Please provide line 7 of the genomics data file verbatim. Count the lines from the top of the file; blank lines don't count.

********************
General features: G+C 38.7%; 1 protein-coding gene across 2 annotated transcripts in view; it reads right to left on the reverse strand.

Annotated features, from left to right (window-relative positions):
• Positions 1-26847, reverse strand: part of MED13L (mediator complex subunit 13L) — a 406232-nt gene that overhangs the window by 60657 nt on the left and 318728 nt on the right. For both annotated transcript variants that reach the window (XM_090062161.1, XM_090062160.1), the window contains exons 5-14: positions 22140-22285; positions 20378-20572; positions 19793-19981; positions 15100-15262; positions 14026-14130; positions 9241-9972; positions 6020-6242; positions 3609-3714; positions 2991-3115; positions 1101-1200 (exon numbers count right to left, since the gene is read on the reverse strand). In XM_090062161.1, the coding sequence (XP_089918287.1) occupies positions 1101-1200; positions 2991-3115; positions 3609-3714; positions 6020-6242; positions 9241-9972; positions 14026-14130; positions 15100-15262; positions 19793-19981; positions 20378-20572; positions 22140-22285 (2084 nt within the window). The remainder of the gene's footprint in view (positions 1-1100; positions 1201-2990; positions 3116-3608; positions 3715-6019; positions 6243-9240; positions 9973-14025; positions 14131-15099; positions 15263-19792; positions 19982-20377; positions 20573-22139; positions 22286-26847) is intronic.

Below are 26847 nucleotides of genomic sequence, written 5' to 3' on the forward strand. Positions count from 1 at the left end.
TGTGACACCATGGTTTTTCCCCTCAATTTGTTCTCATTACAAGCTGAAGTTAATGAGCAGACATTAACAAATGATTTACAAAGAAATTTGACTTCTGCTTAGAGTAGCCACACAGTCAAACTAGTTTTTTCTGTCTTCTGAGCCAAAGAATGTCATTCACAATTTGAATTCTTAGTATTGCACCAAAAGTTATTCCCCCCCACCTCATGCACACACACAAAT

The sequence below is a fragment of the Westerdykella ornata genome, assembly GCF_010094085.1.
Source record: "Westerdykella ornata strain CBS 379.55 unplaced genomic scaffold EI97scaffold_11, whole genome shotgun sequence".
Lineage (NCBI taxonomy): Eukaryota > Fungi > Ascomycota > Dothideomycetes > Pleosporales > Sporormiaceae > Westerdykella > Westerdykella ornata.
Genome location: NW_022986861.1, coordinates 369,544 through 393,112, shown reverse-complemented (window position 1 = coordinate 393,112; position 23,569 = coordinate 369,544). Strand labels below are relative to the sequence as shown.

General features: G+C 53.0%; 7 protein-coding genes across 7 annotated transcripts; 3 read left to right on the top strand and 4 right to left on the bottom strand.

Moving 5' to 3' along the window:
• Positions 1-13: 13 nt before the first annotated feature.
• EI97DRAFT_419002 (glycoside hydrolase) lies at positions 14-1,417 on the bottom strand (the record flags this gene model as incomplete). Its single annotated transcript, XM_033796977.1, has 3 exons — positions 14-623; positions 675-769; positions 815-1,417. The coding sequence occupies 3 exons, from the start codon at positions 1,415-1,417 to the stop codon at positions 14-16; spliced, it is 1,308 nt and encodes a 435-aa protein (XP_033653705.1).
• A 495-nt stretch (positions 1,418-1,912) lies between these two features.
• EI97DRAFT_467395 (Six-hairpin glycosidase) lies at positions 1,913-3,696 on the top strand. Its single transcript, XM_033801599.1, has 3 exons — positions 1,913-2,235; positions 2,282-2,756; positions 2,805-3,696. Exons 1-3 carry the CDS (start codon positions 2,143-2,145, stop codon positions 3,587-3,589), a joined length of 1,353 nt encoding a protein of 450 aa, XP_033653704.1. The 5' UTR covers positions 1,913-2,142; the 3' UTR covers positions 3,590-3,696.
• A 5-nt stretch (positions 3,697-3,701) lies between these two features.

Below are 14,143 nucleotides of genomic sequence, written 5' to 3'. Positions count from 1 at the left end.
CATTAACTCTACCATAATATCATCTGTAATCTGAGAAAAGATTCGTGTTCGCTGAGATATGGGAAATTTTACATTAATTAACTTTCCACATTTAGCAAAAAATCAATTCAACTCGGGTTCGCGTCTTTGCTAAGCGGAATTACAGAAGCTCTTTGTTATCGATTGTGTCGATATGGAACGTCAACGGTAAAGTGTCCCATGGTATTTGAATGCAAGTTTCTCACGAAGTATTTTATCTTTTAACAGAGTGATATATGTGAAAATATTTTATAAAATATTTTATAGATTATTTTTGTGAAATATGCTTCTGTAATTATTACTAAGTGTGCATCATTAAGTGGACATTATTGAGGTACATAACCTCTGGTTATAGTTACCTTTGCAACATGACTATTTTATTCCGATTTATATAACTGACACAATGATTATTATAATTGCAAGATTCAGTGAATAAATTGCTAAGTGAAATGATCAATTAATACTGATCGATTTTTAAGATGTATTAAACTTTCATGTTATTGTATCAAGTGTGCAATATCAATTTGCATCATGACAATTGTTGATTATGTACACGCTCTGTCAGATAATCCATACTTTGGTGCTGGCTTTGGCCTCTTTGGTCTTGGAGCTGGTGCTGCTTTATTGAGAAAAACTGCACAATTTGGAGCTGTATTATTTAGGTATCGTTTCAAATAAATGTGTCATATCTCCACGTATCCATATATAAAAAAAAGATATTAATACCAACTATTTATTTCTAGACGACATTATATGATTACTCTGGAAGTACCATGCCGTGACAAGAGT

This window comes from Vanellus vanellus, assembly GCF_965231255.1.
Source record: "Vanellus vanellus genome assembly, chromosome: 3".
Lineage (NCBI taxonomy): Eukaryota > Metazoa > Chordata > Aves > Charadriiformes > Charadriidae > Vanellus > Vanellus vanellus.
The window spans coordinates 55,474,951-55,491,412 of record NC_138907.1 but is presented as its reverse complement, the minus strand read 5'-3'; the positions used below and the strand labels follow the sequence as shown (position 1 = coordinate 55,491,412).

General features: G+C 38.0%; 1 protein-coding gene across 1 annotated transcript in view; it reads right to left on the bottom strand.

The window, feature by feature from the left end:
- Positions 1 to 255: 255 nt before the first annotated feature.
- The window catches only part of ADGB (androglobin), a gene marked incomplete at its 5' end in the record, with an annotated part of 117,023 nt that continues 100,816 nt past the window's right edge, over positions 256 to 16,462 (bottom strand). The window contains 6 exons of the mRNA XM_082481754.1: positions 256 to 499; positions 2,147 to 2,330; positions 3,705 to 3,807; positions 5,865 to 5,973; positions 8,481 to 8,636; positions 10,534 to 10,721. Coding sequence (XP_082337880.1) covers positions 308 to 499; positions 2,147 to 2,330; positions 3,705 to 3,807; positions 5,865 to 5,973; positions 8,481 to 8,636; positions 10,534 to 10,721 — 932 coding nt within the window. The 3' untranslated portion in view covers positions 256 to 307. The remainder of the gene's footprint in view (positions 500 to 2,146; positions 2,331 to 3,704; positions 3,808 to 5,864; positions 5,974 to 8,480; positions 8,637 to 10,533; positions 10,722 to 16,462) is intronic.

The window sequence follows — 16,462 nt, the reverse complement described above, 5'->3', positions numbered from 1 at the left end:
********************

Source record: "Westerdykella ornata strain CBS 379.55 unplaced genomic scaffold EI97scaffold_11, whole genome shotgun sequence".